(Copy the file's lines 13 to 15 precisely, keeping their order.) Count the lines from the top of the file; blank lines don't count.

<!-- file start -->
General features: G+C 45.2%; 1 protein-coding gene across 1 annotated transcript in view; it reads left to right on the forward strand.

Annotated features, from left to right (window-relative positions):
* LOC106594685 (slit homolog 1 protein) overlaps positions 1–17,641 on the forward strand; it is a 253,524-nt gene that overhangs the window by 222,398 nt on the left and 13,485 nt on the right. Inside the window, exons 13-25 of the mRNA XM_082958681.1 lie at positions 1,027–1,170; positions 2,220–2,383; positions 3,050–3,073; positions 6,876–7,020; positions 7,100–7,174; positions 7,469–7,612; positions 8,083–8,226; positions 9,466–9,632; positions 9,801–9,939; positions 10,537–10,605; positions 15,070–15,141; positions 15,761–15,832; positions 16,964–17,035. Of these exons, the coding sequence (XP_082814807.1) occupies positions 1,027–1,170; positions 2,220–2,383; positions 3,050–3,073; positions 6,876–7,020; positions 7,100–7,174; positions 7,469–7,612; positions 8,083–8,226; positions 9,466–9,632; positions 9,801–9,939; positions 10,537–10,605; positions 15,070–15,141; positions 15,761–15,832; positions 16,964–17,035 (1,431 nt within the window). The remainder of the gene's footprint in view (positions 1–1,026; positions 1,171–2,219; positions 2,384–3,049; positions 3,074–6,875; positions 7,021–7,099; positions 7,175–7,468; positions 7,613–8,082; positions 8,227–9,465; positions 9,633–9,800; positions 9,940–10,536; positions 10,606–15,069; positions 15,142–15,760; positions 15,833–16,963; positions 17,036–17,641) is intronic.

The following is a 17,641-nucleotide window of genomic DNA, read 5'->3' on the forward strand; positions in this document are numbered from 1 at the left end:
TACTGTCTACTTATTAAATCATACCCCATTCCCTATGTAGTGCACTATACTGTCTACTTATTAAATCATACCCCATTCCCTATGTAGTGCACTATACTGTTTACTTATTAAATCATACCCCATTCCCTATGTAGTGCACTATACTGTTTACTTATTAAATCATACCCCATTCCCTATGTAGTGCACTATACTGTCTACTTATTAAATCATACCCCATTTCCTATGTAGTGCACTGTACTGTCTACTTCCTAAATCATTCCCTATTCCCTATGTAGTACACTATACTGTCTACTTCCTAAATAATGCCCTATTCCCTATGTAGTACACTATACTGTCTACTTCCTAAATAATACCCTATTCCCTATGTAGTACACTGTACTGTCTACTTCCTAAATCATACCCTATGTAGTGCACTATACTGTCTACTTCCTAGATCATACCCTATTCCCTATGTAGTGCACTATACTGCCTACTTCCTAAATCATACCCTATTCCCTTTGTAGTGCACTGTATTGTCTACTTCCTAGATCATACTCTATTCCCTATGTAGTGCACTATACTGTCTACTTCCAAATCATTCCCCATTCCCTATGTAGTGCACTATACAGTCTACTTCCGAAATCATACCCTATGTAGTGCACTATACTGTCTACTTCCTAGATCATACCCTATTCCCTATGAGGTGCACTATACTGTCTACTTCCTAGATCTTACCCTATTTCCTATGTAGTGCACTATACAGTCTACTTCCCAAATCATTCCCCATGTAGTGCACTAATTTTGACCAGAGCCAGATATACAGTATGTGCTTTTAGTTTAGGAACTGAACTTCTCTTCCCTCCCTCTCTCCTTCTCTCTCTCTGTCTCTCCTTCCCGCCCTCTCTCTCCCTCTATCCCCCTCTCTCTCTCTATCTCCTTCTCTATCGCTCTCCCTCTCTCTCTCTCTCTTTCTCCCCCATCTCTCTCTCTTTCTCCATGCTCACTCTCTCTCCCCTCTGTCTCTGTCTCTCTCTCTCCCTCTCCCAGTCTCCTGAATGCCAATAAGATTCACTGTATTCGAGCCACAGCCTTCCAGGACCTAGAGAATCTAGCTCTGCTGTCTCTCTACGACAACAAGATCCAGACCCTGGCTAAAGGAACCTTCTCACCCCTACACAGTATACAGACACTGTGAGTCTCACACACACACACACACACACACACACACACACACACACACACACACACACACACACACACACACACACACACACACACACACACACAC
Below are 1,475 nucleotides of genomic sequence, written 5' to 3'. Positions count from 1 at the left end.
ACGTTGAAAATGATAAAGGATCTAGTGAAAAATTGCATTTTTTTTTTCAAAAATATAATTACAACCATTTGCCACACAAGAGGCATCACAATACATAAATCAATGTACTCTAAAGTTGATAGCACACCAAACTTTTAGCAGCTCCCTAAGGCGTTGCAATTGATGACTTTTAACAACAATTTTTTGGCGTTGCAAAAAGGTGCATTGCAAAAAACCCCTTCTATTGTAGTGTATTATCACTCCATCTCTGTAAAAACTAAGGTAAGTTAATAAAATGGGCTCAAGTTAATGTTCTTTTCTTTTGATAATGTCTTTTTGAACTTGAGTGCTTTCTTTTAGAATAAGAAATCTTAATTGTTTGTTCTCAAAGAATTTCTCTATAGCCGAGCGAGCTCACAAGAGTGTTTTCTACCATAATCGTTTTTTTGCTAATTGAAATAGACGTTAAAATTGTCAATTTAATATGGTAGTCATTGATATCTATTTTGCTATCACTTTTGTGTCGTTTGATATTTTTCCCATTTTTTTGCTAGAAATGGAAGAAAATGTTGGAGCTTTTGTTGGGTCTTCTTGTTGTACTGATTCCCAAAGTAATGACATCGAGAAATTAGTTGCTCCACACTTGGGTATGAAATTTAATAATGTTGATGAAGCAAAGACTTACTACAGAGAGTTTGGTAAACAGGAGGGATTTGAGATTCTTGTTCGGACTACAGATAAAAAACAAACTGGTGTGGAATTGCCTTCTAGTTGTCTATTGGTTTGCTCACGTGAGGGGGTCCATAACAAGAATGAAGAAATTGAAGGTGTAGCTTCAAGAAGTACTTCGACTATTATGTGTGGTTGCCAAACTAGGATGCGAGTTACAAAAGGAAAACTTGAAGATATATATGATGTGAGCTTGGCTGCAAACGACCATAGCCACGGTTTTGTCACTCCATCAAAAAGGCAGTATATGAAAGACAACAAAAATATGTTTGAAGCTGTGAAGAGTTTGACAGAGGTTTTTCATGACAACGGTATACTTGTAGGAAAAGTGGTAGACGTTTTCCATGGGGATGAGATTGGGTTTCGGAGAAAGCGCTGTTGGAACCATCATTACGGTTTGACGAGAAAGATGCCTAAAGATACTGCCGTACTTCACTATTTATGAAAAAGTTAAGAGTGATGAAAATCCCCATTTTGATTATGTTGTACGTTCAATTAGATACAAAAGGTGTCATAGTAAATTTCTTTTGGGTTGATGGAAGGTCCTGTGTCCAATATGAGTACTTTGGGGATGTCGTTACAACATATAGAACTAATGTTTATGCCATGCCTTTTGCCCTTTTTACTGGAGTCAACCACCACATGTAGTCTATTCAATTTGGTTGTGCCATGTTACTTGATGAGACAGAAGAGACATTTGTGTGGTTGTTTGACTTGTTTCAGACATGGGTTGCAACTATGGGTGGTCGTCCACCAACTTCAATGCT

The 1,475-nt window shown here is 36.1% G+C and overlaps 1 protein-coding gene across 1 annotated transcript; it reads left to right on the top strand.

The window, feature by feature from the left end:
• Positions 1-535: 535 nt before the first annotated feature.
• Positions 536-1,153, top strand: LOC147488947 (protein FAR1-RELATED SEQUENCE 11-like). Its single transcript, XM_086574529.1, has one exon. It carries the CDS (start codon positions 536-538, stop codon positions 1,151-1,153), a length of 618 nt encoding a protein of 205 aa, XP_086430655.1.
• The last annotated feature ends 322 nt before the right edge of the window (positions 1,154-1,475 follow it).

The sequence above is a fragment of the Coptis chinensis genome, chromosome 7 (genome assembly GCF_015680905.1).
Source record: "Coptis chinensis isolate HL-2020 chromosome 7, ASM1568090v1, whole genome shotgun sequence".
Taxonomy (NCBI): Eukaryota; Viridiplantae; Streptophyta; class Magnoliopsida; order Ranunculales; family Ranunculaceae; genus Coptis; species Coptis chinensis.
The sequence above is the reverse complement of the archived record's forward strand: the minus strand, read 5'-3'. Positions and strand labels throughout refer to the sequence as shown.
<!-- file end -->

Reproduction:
The sequence above is a fragment of the Coptis chinensis genome, chromosome 7 (genome assembly GCF_015680905.1).
Source record: "Coptis chinensis isolate HL-2020 chromosome 7, ASM1568090v1, whole genome shotgun sequence".
Taxonomy (NCBI): Eukaryota; Viridiplantae; Streptophyta; class Magnoliopsida; order Ranunculales; family Ranunculaceae; genus Coptis; species Coptis chinensis.